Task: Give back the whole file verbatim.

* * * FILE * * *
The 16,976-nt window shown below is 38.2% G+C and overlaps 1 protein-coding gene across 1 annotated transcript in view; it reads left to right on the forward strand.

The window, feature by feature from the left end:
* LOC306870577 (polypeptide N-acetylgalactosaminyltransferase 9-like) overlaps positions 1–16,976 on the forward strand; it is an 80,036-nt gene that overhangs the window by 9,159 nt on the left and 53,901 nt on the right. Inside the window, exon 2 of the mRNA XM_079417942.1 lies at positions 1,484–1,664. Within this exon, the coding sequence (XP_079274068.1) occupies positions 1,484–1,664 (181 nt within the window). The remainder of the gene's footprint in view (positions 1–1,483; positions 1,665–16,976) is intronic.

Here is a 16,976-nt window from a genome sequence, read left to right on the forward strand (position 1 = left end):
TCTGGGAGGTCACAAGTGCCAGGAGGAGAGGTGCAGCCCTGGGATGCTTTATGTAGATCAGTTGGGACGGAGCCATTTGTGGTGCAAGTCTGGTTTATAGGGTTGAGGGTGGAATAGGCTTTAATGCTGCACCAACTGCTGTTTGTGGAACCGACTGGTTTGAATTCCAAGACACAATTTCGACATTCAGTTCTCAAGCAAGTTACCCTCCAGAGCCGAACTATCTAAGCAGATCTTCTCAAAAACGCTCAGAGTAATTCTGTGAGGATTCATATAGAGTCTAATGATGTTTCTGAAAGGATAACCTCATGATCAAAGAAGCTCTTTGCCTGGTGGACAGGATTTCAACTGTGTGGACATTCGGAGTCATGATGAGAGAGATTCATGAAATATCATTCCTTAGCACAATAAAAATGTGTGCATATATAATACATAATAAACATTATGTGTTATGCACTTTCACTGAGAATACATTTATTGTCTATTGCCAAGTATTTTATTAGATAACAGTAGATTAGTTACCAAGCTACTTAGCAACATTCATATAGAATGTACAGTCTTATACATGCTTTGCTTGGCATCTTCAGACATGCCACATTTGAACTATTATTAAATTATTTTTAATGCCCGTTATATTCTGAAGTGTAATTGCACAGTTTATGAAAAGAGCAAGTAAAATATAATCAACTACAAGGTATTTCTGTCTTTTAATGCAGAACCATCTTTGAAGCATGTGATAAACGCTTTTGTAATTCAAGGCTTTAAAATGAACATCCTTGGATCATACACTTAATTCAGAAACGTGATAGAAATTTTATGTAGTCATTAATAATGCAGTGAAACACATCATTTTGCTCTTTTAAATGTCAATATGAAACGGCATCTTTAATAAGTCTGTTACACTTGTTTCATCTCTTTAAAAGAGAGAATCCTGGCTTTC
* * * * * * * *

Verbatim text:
The 16,976-nt window shown below is 38.2% G+C and overlaps 1 protein-coding gene across 1 annotated transcript in view; it reads left to right on the forward strand.

The window, feature by feature from the left end:
* LOC306870577 (polypeptide N-acetylgalactosaminyltransferase 9-like) overlaps positions 1–16,976 on the forward strand; it is an 80,036-nt gene that overhangs the window by 9,159 nt on the left and 53,901 nt on the right. Inside the window, exon 2 of the mRNA XM_079417942.1 lies at positions 1,484–1,664. Within this exon, the coding sequence (XP_079274068.1) occupies positions 1,484–1,664 (181 nt within the window). The remainder of the gene's footprint in view (positions 1–1,483; positions 1,665–16,976) is intronic.

Here is a 16,976-nt window from a genome sequence, read left to right on the forward strand (position 1 = left end):
TCTGGGAGGTCACAAGTGCCAGGAGGAGAGGTGCAGCCCTGGGATGCTTTATGTAGATCAGTTGGGACGGAGCCATTTGTGGTGCAAGTCTGGTTTATAGGGTTGAGGGTGGAATAGGCTTTAATGCTGCACCAACTGCTGTTTGTGGAACCGACTGGTTTGAATTCCAAGACACAATTTCGACATTCAGTTCTCAAGCAAGTTACCCTCCAGAGCCGAACTATCTAAGCAGATCTTCTCAAAAACGCTCAGAGTAATTCTGTGAGGATTCATATAGAGTCTAATGATGTTTCTGAAAGGATAACCTCATGATCAAAGAAGCTCTTTGCCTGGTGGACAGGATTTCAACTGTGTGGACATTCGGAGTCATGATGAGAGAGATTCATGAAATATCATTCCTTAGCACAATAAAAATGTGTGCATATATAATACATAATAAACATTATGTGTTATGCACTTTCACTGAGAATACATTTATTGTCTATTGCCAAGTATTTTATTAGATAACAGTAGATTAGTTACCAAGCTACTTAGCAACATTCATATAGAATGTACAGTCTTATACATGCTTTGCTTGGCATCTTCAGACATGCCACATTTGAACTATTATTAAATTATTTTTAATGCCCGTTATATTCTGAAGTGTAATTGCACAGTTTATGAAAAGAGCAAGTAAAATATAATCAACTACAAGGTATTTCTGTCTTTTAATGCAGAACCATCTTTGAAGCATGTGATAAACGCTTTTGTAATTCAAGGCTTTAAAATGAACATCCTTGGATCATACACTTAATTCAGAAACGTGATAGAAATTTTATGTAGTCATTAATAATGCAGTGAAACACATCATTTTGCTCTTTTAAATGTCAATATGAAACGGCATCTTTAATAAGTCTGTTACACTTGTTTCATCTCTTTAAAAGAGAGAATCCTGGCTTTC